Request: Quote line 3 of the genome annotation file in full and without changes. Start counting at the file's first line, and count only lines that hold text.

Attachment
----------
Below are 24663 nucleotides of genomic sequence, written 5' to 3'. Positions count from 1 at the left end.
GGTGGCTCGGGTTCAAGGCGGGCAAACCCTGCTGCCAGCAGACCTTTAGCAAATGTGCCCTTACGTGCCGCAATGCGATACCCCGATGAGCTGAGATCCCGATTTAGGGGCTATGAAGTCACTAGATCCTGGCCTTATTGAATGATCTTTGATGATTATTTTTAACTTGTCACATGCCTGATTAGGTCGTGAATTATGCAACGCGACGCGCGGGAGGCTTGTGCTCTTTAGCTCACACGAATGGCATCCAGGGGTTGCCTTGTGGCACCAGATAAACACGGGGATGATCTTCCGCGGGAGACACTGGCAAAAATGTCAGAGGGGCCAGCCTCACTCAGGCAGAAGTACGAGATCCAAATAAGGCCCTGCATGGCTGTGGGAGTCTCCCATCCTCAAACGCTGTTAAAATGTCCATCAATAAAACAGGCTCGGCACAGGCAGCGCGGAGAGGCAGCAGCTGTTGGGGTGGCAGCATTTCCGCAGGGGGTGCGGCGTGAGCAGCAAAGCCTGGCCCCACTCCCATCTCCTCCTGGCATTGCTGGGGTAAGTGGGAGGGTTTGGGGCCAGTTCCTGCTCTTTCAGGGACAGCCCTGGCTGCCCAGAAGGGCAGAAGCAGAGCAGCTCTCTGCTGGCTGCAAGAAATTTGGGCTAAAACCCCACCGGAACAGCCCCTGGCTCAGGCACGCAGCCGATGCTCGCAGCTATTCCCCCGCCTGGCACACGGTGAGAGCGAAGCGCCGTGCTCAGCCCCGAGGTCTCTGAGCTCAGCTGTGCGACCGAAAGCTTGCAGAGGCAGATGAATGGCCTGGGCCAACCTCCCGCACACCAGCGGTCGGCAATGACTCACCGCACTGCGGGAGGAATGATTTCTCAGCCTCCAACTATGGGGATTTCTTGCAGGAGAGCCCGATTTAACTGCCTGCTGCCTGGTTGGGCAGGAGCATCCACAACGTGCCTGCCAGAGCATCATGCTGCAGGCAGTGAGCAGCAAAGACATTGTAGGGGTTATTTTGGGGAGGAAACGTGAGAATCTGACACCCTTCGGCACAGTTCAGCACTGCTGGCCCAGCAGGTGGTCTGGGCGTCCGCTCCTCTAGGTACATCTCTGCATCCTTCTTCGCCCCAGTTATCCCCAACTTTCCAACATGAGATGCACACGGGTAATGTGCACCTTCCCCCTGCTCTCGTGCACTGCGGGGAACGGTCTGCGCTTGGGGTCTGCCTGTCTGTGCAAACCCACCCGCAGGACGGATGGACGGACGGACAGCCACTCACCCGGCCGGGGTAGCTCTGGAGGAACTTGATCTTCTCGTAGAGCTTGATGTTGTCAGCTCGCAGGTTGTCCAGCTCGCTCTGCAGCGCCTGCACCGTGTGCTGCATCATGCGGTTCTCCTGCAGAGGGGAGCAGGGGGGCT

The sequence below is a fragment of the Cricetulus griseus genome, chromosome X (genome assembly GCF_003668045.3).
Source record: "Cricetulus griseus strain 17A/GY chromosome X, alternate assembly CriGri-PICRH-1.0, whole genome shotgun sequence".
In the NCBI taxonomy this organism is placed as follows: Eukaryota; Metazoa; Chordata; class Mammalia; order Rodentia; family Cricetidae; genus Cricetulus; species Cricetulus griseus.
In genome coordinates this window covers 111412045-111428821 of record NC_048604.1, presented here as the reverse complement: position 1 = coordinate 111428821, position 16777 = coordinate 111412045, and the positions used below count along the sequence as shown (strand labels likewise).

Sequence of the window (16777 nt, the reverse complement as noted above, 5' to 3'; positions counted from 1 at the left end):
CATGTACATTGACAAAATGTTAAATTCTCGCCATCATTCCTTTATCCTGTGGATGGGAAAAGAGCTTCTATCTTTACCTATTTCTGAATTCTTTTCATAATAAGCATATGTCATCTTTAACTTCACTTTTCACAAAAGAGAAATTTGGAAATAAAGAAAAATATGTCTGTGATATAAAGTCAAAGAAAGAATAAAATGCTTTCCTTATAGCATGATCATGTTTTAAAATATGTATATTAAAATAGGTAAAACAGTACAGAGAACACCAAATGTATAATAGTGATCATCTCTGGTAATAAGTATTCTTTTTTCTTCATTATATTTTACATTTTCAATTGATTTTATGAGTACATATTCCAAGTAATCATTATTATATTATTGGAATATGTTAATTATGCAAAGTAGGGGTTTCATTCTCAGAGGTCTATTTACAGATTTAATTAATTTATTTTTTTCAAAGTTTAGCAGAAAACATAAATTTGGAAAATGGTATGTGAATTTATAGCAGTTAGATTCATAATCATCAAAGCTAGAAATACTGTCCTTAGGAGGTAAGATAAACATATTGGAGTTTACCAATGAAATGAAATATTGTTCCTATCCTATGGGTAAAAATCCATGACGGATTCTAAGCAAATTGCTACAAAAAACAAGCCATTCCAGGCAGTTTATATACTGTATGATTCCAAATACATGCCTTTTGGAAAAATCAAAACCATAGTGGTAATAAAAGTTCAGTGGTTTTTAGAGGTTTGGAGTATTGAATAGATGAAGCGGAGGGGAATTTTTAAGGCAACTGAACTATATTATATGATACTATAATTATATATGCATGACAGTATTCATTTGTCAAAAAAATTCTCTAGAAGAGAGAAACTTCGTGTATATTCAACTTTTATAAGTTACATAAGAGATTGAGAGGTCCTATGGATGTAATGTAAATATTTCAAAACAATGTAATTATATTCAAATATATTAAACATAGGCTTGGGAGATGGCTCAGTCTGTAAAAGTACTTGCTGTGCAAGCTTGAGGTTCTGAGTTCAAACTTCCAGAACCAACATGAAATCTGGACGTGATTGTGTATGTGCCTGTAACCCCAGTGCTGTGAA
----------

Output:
The sequence below is a fragment of the Cricetulus griseus genome, chromosome X (genome assembly GCF_003668045.3).